Low bandwidth video streaming technology from Videosoft has been selected and installed on the Mayflower Autonomous Ship (MAS) to help relay footage of the ship’s various missions back to humans on land. The MAS will trace the route of the famous 1620 Mayflower on its maiden voyage this spring, sailing from Plymouth, UK to Plymouth, MA. This time, however, there will be no physical captain or crew on board as the 15m, lightweight, hybrid-electric powered trimaran crosses the Atlantic.
“The ability to receive live video feed from the ship using minimal communication bandwidth is a game changer for us,” said Don Scott, Chief Technology Officer of the Mayflower Autonomous Ship. “Videosoft provides real-time telepresence allowing us to reliably monitor the live situation and give us confidence in the vehicle’s operation at sea. It has already been an invaluable tool during sea trials and we look forward to having the live feed during the voyage itself.”
Videosoft’s technology will help capture footage from the Mayflower’s six onboard cameras at sea. Using satellite connectivity and compression technologies, footage will be transmitted back to AI developers and research scientists providing real-time feedback and visuals during the mission. The international grassroots project is led by marine research organisation ProMare alongside IBM, which is acting as both lead technology partner and lead scientific partner, with other key design and construction partners including MSUBs, Aluship and MarineAI.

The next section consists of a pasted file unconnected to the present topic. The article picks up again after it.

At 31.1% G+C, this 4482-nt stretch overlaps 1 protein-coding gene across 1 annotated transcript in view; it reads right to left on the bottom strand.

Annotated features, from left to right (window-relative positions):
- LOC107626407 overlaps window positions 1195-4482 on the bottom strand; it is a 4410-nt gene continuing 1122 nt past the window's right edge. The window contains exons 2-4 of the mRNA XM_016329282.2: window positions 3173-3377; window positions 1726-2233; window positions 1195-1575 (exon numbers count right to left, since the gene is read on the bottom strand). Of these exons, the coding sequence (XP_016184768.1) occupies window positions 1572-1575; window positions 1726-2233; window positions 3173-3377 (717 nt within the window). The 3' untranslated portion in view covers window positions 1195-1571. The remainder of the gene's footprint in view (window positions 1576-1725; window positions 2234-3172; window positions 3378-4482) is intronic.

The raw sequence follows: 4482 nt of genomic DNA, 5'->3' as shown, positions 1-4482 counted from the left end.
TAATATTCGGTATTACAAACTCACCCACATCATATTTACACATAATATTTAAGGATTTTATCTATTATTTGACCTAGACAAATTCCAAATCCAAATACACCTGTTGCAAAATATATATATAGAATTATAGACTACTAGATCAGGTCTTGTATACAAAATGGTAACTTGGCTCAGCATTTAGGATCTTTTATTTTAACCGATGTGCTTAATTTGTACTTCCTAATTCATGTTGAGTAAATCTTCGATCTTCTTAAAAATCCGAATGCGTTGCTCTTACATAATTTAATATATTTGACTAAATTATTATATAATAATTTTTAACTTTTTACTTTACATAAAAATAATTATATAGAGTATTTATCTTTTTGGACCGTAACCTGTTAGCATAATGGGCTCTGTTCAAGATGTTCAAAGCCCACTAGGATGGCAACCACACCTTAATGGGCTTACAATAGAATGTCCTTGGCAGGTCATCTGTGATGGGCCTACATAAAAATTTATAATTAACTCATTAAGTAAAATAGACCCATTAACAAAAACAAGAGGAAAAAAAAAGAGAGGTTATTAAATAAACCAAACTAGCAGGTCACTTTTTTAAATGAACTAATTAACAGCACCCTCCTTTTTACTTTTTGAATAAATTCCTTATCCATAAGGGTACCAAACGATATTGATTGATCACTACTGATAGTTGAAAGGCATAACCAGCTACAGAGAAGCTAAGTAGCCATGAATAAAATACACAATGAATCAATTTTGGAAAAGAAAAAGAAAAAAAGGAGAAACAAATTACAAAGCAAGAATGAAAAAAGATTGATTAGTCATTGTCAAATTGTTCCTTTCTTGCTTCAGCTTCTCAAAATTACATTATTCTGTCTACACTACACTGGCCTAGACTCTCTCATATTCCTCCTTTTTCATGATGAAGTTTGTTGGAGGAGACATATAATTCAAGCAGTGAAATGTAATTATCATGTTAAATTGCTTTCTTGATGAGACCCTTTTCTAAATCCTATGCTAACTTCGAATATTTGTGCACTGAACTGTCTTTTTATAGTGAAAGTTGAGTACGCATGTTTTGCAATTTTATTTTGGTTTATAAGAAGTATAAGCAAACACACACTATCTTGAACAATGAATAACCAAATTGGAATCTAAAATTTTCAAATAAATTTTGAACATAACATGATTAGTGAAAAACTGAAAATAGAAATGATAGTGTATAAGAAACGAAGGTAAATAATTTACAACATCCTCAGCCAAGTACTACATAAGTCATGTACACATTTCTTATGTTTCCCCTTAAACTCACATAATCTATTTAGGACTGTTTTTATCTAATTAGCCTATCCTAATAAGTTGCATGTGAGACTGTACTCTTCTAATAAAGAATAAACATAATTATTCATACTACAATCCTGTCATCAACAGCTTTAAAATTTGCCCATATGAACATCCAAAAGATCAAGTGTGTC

With an AI Captain at the helm, MAS is able to operate for long distances and durations at sea collecting critical data about the ocean. Powered by IBM’s computer vision, automation and machine learning technologies, the AI Captain maintains constant situational awareness and makes decisions about what to do next in line with collision regulations.
Videosoft’s Chief Executive Officer Stewart McCone said: “This project is designed to transform humanity’s relationship with the ocean. To say we’re totally thrilled to be involved in the Mayflower Autonomous Ship project would be an understatement. By working alongside innovative and specialist companies who are experts in their field and have an intimate knowledge of what they are doing, Videosoft is enabling the ambitions of this multi-million-pound project.
“Streaming live video from ocean-going vessels is not straightforward, and you really need to know what you’re doing to pull it off successfully. An intelligent transmission protocol is required to maintain connectivity. In addition to switching between satellite and cellular networks, variable signal strength, the topography of network masts, atmospheric conditions, satellite capabilities, speed, and variables all impact the available bandwidth.”